Airway and Therapeutic Devices

Positive airway pressure (PAP) therapy is a generic term applied to all sleep apnea treatments that use a stream of compressed air to support the airway during sleep. With PAP therapy, you wear a mask during sleep. A portable machine gently blows pressurized room air from into your upper airway through a tube connected to the mask. This positive airflow helps keep the airway open, preventing the collapse that occurs during apnea, thus allowing normal breathing. For optimal improvement, it's important to use your PAP machine every time you sleep including naps. Overall PAP therapy is a safe and effective treatment; however there are a few counter-indications. 

A major determining factor of upper airway patency during sleep is the activity of the genioglossus muscle. Activation of this muscle via stimulation of the hypoglossal nerve is a creative new approach for treatment of obstructive sleep apnea (OSA). Hypoglossal nerve stimulation therapy is commonly referred to as Inspire, a reference to the name of the company Inspire Medical Systems that developed the treatment, which was approved by the Food and Drug Administration in 2014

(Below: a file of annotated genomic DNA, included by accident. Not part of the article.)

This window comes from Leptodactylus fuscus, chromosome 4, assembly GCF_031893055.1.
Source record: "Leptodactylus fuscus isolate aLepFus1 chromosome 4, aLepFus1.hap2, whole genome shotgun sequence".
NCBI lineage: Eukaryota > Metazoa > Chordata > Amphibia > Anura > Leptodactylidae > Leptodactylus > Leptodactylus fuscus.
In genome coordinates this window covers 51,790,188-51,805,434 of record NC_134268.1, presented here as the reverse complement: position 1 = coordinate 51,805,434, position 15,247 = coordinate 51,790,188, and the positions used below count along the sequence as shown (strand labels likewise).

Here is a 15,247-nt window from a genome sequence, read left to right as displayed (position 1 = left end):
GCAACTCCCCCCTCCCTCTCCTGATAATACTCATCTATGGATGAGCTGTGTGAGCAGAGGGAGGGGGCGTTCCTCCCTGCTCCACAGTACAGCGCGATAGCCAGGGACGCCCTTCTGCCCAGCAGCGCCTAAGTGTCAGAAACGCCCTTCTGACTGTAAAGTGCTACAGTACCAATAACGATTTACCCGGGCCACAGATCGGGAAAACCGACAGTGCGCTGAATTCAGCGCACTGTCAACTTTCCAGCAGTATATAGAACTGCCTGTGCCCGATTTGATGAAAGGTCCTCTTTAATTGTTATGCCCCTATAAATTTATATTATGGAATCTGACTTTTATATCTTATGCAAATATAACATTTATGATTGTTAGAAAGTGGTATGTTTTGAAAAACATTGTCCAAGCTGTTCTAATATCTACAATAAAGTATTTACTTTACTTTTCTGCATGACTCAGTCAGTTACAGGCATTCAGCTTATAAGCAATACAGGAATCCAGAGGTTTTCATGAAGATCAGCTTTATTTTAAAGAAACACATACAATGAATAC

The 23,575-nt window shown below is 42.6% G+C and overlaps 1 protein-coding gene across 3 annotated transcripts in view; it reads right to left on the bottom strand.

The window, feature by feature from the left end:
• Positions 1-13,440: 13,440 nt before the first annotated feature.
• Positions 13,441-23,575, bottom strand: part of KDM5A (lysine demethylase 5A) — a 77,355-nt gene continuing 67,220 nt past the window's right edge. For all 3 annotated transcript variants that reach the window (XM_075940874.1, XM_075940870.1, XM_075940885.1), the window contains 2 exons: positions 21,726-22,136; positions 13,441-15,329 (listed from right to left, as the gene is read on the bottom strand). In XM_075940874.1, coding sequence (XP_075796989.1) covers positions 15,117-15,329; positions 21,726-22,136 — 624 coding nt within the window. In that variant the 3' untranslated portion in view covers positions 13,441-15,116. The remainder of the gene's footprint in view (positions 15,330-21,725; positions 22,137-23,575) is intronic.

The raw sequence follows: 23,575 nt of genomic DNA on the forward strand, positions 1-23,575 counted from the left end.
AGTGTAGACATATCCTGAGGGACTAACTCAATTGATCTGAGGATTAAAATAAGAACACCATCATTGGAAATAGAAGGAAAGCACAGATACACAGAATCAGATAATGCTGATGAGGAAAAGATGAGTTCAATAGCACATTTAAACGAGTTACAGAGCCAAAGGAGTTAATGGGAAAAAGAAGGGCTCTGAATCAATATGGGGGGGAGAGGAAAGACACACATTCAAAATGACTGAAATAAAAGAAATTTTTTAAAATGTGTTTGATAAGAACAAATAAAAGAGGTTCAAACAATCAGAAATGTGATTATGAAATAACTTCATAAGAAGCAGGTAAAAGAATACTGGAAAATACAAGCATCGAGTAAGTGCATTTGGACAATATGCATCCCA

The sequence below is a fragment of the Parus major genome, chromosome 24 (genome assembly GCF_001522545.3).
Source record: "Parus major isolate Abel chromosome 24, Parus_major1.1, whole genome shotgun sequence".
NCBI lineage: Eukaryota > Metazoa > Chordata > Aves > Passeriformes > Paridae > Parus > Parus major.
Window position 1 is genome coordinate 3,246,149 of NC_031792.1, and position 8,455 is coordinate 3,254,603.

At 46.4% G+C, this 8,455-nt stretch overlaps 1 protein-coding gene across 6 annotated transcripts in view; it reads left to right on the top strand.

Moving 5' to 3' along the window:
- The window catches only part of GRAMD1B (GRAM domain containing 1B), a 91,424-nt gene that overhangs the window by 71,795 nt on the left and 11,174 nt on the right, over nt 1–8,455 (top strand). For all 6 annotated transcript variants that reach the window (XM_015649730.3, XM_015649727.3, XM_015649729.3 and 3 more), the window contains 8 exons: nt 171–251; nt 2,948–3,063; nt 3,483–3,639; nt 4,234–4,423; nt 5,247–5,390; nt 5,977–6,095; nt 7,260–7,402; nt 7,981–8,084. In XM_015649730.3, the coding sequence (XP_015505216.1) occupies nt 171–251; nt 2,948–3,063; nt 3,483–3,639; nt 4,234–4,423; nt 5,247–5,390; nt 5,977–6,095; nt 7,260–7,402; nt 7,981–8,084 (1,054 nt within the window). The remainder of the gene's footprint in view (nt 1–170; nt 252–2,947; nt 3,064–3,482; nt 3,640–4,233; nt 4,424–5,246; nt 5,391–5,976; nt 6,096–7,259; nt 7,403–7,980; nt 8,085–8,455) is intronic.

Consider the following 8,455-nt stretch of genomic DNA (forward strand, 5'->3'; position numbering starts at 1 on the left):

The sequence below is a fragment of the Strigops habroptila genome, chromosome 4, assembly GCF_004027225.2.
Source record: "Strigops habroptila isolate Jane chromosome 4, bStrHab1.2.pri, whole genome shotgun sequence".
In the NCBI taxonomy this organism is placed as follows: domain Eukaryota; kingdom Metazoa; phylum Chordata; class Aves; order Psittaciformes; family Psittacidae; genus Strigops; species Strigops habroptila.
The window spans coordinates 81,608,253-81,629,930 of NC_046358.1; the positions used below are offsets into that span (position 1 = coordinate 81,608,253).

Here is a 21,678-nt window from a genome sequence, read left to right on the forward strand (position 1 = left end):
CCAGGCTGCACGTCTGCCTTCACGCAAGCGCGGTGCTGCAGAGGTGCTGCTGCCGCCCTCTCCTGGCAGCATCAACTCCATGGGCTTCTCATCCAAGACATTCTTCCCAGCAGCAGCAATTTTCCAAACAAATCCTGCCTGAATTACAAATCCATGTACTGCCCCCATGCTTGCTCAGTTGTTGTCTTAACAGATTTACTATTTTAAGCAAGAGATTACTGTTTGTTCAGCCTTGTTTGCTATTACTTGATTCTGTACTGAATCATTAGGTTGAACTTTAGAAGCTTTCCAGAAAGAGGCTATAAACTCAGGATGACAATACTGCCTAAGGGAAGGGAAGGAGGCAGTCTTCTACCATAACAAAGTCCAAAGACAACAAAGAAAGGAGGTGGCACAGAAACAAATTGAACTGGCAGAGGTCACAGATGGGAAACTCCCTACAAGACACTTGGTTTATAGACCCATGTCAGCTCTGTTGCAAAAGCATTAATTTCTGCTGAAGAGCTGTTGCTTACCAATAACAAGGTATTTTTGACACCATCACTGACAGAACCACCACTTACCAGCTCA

• Continuous pressure devices
  • Automatic positive airway pressure
  • Bi-level pressure devices
  • Expiratory positive airway pressure devices
  • Care and maintenance
  • Portability and Availability

Related Conference of Airway and Therapeutic Devices

October 28-29, 2019

7th Annual Congress on Pulmonary and Critical Care

| Tokyo, Japan
March 20-21, 2020

11th Annual Congress on Pulmonology & Respiratory Medicine

| Amsterdam, Netherlands

Airway and Therapeutic Devices Conference Speakers

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